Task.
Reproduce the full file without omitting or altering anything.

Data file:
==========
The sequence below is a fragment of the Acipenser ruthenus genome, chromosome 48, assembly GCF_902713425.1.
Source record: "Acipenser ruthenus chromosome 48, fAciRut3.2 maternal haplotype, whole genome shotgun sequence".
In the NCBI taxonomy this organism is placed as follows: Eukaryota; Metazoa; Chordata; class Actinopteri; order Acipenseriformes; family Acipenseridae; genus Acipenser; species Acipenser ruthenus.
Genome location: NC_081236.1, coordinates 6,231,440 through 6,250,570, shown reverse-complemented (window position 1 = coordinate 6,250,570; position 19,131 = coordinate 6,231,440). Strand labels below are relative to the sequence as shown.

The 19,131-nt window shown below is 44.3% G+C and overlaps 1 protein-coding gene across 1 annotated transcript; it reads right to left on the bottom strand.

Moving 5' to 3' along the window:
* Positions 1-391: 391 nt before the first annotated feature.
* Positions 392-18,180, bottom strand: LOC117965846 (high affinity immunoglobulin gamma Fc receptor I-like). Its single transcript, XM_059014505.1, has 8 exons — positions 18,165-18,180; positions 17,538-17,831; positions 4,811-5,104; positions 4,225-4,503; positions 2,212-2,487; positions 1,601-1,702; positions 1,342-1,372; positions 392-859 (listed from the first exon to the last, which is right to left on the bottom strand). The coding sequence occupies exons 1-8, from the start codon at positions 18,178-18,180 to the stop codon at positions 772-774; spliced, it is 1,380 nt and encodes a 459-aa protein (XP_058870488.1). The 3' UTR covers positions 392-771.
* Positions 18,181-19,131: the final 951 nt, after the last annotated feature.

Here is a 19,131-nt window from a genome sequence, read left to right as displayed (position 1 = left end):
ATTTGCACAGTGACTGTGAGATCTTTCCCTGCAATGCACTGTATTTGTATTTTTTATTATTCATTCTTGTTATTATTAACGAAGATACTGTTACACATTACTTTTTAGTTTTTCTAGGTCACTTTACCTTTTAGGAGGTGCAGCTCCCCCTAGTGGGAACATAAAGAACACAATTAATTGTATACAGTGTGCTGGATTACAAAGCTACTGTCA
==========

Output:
The sequence below is a fragment of the Acipenser ruthenus genome, chromosome 48, assembly GCF_902713425.1.
Source record: "Acipenser ruthenus chromosome 48, fAciRut3.2 maternal haplotype, whole genome shotgun sequence".
In the NCBI taxonomy this organism is placed as follows: Eukaryota; Metazoa; Chordata; class Actinopteri; order Acipenseriformes; family Acipenseridae; genus Acipenser; species Acipenser ruthenus.
Genome location: NC_081236.1, coordinates 6,231,440 through 6,250,570, shown reverse-complemented (window position 1 = coordinate 6,250,570; position 19,131 = coordinate 6,231,440). Strand labels below are relative to the sequence as shown.

The 19,131-nt window shown below is 44.3% G+C and overlaps 1 protein-coding gene across 1 annotated transcript; it reads right to left on the bottom strand.

Moving 5' to 3' along the window:
* Positions 1-391: 391 nt before the first annotated feature.
* Positions 392-18,180, bottom strand: LOC117965846 (high affinity immunoglobulin gamma Fc receptor I-like). Its single transcript, XM_059014505.1, has 8 exons — positions 18,165-18,180; positions 17,538-17,831; positions 4,811-5,104; positions 4,225-4,503; positions 2,212-2,487; positions 1,601-1,702; positions 1,342-1,372; positions 392-859 (listed from the first exon to the last, which is right to left on the bottom strand). The coding sequence occupies exons 1-8, from the start codon at positions 18,178-18,180 to the stop codon at positions 772-774; spliced, it is 1,380 nt and encodes a 459-aa protein (XP_058870488.1). The 3' UTR covers positions 392-771.
* Positions 18,181-19,131: the final 951 nt, after the last annotated feature.

Here is a 19,131-nt window from a genome sequence, read left to right as displayed (position 1 = left end):
ATTTGCACAGTGACTGTGAGATCTTTCCCTGCAATGCACTGTATTTGTATTTTTTATTATTCATTCTTGTTATTATTAACGAAGATACTGTTACACATTACTTTTTAGTTTTTCTAGGTCACTTTACCTTTTAGGAGGTGCAGCTCCCCCTAGTGGGAACATAAAGAACACAATTAATTGTATACAGTGTGCTGGATTACAAAGCTACTGTCA